Share this page:

file Data Standards - Flexibility in Code-Sets

  • Posts: 131
2 years 9 months ago - 2 years 9 months ago #7074 by Derek Ritz
This is a highly strategic decision for us to make. Our challenge is that much of our existing data is not "good"... where "good" is measured along the axes of patient safety, and interoperability, and computer-processability, etc. If we relax our requirements for PS coding, then we may find we've preserved all the not-good aspects of our present situation... and we run the risk of foregoing all the benefits that are motivating our projects in the first place.

Taking on the job of doing wholesale data cleaning (a "big bang" approach) would delay our time-to-benefit by years... and that assumes we could keep up the interest and energy for long enough to ever get benefits at all, which is unlikely IMHO. A "bootstrapping" approach, however, could be a potential way to associate little spoonfulls of bother with little spoonfulls of durable benefit. If every time a clinician wanted to share a PS, the relevant free text fields needed to be coded, then that effort would:
  • create a coded PS for that one patient (immediate benefit accruing to both the originating clinician and the PS recipient)
  • add to a local library of TEXT->CODE (or LOCAL_CODE->ENTERPRISE_CODE) content maps in the clinician's EMR (future benefit to be realized by the originating clinician in the next PS-generation process).
I appreciate these are implementation issues and not data engineering issues... but choosing an "implementation metaphor" (like bootstrapping, for example), now, could usefully focus us on data model issues that do, or don't, preserve our value propositions.

My $0.02...
Derek
Last edit: 2 years 9 months ago by Derek Ritz.

Please Log in or Create an account to join the conversation.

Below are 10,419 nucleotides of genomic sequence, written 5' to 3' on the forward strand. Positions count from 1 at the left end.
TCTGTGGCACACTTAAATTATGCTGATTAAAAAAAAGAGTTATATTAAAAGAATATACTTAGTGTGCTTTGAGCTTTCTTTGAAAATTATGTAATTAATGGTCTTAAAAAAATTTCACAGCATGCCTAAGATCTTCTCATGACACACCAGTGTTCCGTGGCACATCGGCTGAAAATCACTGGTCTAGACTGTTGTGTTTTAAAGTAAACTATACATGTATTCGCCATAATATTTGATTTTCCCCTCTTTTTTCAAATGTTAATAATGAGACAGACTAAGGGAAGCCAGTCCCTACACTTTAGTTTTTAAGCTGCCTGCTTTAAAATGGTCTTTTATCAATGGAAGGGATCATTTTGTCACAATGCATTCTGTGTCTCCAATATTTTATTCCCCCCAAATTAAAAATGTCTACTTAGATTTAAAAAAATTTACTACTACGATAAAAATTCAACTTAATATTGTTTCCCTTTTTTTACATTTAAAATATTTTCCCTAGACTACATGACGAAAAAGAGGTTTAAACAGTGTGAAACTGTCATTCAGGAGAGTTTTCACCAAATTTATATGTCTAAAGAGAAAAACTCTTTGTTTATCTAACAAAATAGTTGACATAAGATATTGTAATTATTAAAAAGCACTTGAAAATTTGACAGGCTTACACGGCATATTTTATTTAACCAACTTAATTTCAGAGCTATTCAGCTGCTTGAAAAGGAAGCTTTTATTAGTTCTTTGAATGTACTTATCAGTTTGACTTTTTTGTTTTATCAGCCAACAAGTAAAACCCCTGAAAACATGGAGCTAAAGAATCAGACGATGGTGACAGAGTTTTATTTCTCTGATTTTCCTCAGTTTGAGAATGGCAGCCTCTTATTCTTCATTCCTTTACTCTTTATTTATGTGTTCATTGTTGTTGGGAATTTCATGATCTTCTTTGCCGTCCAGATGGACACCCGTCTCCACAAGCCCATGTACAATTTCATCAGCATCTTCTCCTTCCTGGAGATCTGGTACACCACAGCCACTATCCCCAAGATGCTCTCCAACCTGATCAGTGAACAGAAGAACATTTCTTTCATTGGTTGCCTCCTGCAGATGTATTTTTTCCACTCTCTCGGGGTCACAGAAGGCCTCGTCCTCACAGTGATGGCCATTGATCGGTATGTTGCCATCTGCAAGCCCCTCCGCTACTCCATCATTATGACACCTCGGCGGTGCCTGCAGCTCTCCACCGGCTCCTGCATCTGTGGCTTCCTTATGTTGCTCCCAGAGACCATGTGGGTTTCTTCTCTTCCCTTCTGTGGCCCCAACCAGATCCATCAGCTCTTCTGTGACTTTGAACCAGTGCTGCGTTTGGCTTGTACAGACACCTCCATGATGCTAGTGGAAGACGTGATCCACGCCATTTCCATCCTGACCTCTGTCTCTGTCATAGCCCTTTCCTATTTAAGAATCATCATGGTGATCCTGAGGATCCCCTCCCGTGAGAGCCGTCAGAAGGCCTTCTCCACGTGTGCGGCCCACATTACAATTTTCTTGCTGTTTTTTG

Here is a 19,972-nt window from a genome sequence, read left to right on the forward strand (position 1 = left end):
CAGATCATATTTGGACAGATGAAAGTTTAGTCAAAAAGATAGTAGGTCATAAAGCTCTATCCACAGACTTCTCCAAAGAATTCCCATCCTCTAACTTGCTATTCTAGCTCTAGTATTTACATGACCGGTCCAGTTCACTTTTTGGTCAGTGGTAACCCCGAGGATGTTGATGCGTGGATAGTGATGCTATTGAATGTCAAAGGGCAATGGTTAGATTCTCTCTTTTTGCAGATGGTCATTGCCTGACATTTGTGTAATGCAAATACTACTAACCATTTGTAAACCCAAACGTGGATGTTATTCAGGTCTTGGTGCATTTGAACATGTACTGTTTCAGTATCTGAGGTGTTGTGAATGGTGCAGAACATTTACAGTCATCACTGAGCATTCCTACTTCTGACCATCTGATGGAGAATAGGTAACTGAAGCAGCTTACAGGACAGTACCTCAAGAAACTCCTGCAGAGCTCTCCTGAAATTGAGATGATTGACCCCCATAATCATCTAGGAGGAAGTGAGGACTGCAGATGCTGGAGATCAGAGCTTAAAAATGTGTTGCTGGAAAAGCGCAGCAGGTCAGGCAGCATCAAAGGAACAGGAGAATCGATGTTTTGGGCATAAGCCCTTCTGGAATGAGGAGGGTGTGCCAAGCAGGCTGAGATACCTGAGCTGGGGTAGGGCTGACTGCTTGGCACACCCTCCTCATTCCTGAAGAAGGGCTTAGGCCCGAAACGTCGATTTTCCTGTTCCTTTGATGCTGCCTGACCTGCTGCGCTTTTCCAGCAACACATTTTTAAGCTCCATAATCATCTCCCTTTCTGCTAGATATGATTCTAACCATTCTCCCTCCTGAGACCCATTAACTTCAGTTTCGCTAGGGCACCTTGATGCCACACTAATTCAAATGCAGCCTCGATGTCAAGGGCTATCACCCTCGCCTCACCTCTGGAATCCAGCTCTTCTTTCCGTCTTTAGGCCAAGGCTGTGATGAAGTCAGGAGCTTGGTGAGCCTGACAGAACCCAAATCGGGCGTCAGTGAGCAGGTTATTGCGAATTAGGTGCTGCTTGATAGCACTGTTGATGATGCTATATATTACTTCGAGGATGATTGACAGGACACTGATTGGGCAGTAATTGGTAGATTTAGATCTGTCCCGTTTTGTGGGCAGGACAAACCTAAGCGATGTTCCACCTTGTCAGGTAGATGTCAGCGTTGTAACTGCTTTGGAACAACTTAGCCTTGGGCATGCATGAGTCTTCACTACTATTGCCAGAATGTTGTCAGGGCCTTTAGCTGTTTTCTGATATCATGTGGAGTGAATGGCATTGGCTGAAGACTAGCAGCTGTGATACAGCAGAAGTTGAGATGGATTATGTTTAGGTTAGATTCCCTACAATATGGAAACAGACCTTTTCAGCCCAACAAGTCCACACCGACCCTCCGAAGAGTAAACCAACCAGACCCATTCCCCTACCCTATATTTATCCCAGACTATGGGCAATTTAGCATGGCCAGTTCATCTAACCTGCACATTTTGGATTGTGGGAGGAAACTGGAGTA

• Posts: 1
2 years 9 months ago #7072 by Brandon Blanck
As I was reading through the proposed MDS document, the code sets were my biggest concern from an EMR vendor and usability standpoint. The vast majority of data entered in the EMR is done by free text, with no mapping to an underlying coding system (e.g. SNOMED). If those code sets are mandatory and enforced, it will definitely cause an issue for data coming from physicians and clinics. I would be a great proponent of relaxing those requirements!

Please Log in or Create an account to join the conversation.

  • Posts: 3
2 years 9 months ago #7053 by Faizah Haleem
Hello everyone,

We received a question from Alberta about whether the data standard will allow flexibility in code-sets, such that jurisdictions could choose from available published standards based on their needs?

Our standards team have drafted a response from structural and semantic perspectives that we wanted to share with you.

Structural:
FHIR does cater to have either different codes representing the same concept (CodeableConcept) or different codes from different codesystems representing the same concept (Slicing with System as discriminator). The only catch here is instead of using an OID, we would propose to use URIs instead.

Semantic:
We are aware that there are different code systems used in Canada for capturing health information and we are expecting to develop maps between source and target terminologies. As you might be aware there is a lot of discussions on using international standards that “fit the purpose” for new implementations. Hence why you see SNOMED CT and LOINC as the “preferred” clinical reference terminologies in the draft document you received. There is also a possibility to strengthen or relax the “(vocabulary) bindings” on the messaging specification like FHIR where possible, to accommodate again with the “preferred”, “required” or “example” code systems that is applicable for the Domain of use.

What do you think? Please let us know if you have any feedback or additional comments for consideration.

Please Log in or Create an account to join the conversation.

InfoCentral logo

Improving the quality of patient care through the effective sharing of clinical information among health care organizations, clinicians and their patients.